How to build an accessible website
Accessibility is an area of the web that is often much misunderstood or treated as badge of honour without any real consideration towards the people it is intended for. At tappetyclick when we build accessible websites we like to treat it properly and consider it in context and we've put together a bit of a guide to help you think about it better as well
What is accessibility?
Accessibility really comes down to two main concerns:
- Can anyone who can use a computer use and navigate your site
- Does your site work well with your target audience
- Does your site cater for a variety of devices
Interestingly these points can often conflict; for example we have worked on websites for those with learning difficulties and web sites for users with visual impairment. These two groups of people have very different requirements; one the one hand users with learning difficulties benefit most pages with little amounts of text and lots of pictures or interactive element, whereas users with visual impairment, particularly if severe, would prefer not to have image heavy content.
An important aspect of accessibility often missed is obvious navigation. Many website don't give you a clear path to their content, you can perhaps only get to a certain page or section from a little button on the homepage. We would recommend you endeavour to ensure that as far as possible all pages or sections of your site can by accessed by a number of ways for example:
- A feature
- Traditional browsing of the website menu
- A sitemap
- A full website search
- A clickable breadcrumb trail, so that when you arrive somewhere on the website you can see the path to the page and how you might get there again.
This ensures that no matter how the user has become accustomed to using websites they can always find their way around.
How can you ensure you have an accessible website?
The traditional approach to website accessibility is about website code. Really this breaks down into three areas:
- Standards compliance: Code should be developed to one of the various standards that are available, This will generally improve the quality of website markup and mean that almost immediately the code meets the standards set out by the WAI. This obviously helps things screen readers handle your pages better, but it has the knock on effect if improving search engine performance and when using things like HTML 5 can provide extra functionality where its supported.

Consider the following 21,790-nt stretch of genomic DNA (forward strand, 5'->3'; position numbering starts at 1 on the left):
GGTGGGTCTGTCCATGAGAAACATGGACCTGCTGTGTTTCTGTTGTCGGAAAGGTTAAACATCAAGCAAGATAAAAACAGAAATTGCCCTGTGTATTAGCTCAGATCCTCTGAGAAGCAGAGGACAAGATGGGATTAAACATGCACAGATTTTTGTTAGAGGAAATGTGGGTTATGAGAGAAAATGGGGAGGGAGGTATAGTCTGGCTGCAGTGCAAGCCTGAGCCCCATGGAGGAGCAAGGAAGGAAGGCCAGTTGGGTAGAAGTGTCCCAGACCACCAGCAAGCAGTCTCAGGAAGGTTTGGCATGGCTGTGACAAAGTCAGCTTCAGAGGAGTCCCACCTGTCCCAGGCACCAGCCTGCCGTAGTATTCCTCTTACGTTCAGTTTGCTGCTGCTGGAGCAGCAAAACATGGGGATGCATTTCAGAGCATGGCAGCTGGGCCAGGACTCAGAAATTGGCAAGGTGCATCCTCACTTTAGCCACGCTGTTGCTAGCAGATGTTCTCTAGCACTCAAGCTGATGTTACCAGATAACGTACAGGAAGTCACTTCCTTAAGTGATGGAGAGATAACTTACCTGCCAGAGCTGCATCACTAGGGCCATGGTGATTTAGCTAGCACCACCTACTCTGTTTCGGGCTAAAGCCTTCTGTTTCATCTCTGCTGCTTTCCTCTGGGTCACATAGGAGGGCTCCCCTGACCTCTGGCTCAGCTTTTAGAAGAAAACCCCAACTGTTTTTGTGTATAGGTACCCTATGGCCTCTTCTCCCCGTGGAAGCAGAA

- Browser & device testing: Generally you should aim support all standards compliant browsers ensuring that as much as possible all users will be able to use your website regardless of their chosen platform. With the rise in use of mobile technology you should ensure that you site works well on mobile & tablet devices and perhaps consider developing mobile version of your website.
The final word really on accessibility really needs to go to content and functionality. You should analyse the website you want to deliver to ensure that you don't exclude any users.
Just some of things we've done over the years that you might like to consider are:
- Running user groups with a variety of user including where possible people with disabilities that might impair their ability to use your site.
- Running user groups with your target audience to ensure that their users can find the content you'd like them to.
- Creating different colour schemes for your site so that site users can change the contrast level
- Including built in font resizing
Above all you should try to make sure that you treat accessibility as not a tick in the box but understand what the root desire for accessibility is all about.